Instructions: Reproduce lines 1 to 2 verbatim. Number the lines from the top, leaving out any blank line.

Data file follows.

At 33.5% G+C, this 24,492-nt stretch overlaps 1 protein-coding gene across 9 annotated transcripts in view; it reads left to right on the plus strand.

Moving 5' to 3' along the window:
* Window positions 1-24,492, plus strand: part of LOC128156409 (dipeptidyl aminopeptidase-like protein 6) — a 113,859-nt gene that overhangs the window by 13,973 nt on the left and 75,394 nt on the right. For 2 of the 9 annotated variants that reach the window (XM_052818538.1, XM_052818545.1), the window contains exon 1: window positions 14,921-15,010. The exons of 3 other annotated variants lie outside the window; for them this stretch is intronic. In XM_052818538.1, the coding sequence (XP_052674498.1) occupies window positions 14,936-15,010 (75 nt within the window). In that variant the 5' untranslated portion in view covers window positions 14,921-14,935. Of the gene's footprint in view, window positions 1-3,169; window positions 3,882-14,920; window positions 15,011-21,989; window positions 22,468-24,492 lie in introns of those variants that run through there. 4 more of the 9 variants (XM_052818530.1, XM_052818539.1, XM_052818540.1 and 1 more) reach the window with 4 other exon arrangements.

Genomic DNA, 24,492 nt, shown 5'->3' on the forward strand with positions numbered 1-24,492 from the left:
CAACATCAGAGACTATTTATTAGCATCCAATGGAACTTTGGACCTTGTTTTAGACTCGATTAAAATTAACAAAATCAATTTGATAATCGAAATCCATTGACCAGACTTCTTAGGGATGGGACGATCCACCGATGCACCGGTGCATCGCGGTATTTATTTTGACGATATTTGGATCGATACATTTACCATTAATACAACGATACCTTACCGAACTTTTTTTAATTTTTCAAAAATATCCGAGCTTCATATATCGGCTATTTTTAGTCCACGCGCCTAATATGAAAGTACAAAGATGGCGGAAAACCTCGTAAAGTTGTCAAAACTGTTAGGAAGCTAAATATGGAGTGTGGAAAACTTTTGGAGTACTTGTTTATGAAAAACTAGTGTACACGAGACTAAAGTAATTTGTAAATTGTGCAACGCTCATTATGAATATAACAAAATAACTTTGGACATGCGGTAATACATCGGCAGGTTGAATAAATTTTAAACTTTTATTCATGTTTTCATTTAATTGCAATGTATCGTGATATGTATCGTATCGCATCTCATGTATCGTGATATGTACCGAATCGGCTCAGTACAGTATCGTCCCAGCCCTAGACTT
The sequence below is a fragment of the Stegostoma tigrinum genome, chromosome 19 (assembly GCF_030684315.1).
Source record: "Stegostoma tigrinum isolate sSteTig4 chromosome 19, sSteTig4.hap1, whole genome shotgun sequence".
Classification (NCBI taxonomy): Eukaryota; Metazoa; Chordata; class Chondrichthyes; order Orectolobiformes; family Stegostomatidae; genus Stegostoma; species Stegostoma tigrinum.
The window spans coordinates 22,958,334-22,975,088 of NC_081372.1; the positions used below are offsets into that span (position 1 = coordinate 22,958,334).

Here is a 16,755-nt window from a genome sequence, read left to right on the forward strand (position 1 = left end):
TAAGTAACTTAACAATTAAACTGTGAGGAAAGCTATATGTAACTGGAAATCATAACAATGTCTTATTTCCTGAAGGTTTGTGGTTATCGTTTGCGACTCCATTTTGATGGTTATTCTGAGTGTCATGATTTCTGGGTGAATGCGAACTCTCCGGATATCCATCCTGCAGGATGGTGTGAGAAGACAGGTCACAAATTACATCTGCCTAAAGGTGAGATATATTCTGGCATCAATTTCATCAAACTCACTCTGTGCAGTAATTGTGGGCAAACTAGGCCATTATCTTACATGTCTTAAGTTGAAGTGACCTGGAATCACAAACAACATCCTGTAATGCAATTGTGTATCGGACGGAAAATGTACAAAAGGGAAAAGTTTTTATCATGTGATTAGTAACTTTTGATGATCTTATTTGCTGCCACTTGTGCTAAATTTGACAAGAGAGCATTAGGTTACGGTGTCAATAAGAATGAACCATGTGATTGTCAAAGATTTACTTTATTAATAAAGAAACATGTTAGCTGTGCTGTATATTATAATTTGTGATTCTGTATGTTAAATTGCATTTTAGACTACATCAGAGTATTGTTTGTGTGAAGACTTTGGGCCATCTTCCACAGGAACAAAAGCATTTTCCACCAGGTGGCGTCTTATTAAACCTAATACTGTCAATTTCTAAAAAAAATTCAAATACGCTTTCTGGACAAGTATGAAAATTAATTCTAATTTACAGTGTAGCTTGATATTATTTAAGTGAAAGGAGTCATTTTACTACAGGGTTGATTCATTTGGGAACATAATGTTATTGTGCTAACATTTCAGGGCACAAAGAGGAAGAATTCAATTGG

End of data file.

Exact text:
At 33.5% G+C, this 24,492-nt stretch overlaps 1 protein-coding gene across 9 annotated transcripts in view; it reads left to right on the plus strand.

Moving 5' to 3' along the window: